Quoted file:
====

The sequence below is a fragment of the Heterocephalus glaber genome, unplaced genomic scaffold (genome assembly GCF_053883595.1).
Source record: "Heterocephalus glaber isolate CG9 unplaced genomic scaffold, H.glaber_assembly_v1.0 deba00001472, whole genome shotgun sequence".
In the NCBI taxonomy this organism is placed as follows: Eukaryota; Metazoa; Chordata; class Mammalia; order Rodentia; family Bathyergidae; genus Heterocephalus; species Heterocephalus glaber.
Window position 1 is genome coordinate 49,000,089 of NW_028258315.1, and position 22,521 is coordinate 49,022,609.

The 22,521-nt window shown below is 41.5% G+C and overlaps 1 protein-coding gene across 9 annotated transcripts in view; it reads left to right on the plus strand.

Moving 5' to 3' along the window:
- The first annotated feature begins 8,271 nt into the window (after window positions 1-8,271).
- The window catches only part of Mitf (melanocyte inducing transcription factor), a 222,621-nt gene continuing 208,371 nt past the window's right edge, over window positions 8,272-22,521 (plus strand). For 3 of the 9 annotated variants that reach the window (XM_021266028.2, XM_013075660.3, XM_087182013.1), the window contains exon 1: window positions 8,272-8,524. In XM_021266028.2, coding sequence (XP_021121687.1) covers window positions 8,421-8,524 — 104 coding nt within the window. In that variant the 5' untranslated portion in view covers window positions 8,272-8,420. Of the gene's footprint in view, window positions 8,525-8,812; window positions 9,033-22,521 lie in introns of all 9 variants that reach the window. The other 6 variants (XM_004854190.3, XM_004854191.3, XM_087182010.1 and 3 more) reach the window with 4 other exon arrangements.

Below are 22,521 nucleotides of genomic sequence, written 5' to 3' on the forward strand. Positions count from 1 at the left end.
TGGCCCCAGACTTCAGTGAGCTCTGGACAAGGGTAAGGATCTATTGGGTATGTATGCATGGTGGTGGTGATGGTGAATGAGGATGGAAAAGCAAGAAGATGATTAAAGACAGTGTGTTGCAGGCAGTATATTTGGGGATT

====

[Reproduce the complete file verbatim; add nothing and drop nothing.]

The sequence below is a fragment of the Heterocephalus glaber genome, unplaced genomic scaffold (genome assembly GCF_053883595.1).
Source record: "Heterocephalus glaber isolate CG9 unplaced genomic scaffold, H.glaber_assembly_v1.0 deba00001472, whole genome shotgun sequence".
In the NCBI taxonomy this organism is placed as follows: Eukaryota; Metazoa; Chordata; class Mammalia; order Rodentia; family Bathyergidae; genus Heterocephalus; species Heterocephalus glaber.
Window position 1 is genome coordinate 49,000,089 of NW_028258315.1, and position 22,521 is coordinate 49,022,609.

The 22,521-nt window shown below is 41.5% G+C and overlaps 1 protein-coding gene across 9 annotated transcripts in view; it reads left to right on the plus strand.

Moving 5' to 3' along the window:
- The first annotated feature begins 8,271 nt into the window (after window positions 1-8,271).
- The window catches only part of Mitf (melanocyte inducing transcription factor), a 222,621-nt gene continuing 208,371 nt past the window's right edge, over window positions 8,272-22,521 (plus strand). For 3 of the 9 annotated variants that reach the window (XM_021266028.2, XM_013075660.3, XM_087182013.1), the window contains exon 1: window positions 8,272-8,524. In XM_021266028.2, coding sequence (XP_021121687.1) covers window positions 8,421-8,524 — 104 coding nt within the window. In that variant the 5' untranslated portion in view covers window positions 8,272-8,420. Of the gene's footprint in view, window positions 8,525-8,812; window positions 9,033-22,521 lie in introns of all 9 variants that reach the window. The other 6 variants (XM_004854190.3, XM_004854191.3, XM_087182010.1 and 3 more) reach the window with 4 other exon arrangements.

Below are 22,521 nucleotides of genomic sequence, written 5' to 3' on the forward strand. Positions count from 1 at the left end.
TGGCCCCAGACTTCAGTGAGCTCTGGACAAGGGTAAGGATCTATTGGGTATGTATGCATGGTGGTGGTGATGGTGAATGAGGATGGAAAAGCAAGAAGATGATTAAAGACAGTGTGTTGCAGGCAGTATATTTGGGGATT